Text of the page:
Zielenziger includes a glossary, good notes, and an index. I mention these only because I will bemoan their absence when I finish reading and review Pankaj Mishra's Temptations of the West: How to Be Modern in India, Pakistan, Tibet, and Beyond.
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Product Details

ISBN:
9781400077793
Author:
Zielenziger, Michael
Publisher:
Vintage Books USA
Author:
Michael Zielenziger
Subject:
Asia - Japan
Subject:
Anthropology - Cultural
Subject:
Economic Conditions
Subject:
Japan
Subject:
anthropology;cultural anthropology
Copyright:
Edition Description:
Trade paper
Series:
Vintage Departures
Publication Date:
20070931
Binding:
TRADE PAPER
Grade Level:
General/trade
Language:
English
Pages:
352
Dimensions:
7.94x6.14x.79 in. .57 lbs.

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Related Subjects

Health and Self-Help » Self-Help » General
History and Social Science » Anthropology » Cultural Anthropology
History and Social Science » Asia » Japan » Contemporary 1945 to Present
History and Social Science » Politics » General
History and Social Science » World History » Japan
Reference » Science Reference » Technology

Shutting Out the Sun: How Japan Created Its Own Lost Generation (Vintage Departures) Used Trade Paper
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Product details 352 pages Vintage Books USA - English 9781400077793 Reviews:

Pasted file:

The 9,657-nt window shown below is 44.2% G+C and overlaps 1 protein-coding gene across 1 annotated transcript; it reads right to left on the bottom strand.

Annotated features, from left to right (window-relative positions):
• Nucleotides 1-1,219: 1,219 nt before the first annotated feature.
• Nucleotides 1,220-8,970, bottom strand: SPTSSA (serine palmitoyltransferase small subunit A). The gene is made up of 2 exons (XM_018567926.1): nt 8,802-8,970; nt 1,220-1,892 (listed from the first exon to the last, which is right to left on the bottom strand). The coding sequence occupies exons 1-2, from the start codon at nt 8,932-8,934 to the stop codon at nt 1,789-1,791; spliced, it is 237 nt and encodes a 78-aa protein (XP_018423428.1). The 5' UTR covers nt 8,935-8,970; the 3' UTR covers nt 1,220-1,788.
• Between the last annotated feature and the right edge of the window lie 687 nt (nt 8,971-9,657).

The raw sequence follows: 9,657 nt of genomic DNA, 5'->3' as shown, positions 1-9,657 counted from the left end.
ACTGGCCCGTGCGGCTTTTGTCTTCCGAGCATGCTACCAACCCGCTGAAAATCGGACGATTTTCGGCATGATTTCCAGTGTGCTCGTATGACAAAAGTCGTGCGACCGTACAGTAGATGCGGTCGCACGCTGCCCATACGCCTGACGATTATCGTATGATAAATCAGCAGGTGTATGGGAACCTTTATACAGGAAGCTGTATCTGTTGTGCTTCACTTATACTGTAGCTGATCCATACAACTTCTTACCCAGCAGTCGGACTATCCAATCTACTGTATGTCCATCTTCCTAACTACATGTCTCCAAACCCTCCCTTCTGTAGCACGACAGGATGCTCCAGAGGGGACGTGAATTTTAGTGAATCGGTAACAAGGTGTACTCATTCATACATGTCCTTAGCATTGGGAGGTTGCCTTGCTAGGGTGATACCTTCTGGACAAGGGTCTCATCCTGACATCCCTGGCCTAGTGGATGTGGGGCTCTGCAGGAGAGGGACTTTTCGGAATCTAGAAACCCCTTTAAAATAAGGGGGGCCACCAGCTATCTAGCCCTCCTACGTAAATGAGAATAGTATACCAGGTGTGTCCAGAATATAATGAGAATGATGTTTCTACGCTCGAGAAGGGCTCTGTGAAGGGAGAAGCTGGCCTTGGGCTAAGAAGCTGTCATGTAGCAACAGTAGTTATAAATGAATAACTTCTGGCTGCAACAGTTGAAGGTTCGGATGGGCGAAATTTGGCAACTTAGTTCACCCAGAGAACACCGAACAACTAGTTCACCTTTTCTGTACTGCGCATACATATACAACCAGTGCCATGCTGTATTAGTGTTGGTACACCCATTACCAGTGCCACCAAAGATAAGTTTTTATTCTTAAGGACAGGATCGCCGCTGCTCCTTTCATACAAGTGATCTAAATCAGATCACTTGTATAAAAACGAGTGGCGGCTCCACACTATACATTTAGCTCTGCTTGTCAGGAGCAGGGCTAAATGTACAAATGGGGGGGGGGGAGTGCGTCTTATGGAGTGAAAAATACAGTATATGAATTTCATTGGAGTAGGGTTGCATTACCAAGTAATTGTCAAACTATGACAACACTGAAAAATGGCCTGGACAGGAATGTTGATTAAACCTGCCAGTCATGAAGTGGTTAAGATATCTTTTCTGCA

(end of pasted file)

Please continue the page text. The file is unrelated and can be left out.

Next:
"Synopsis" by ,    The world's second-wealthiest country, Japan once seemed poised to overtake America as the leading global economic powerhouse. But the country failed to recover from the staggering economic collapse of the early 1990s. Today it confronts an array of disturbing social trends, notably a population of more than one million hikikomori: the young men who shut themselves in their rooms, withdrawing from society. There is also a growing numbers of “parasite singles”: single women who refuse to leave home, marry, or bear children.

   In this trenchant investigation, Michael Zielenziger argues that Japan's tradition-steeped society, its aversion to change, and its distrust of individuality are stifling economic revival, political reform, and social evolution. Shutting Out the Sun is a bold explanation of Japan's stagnation and its implications for the rest of the world.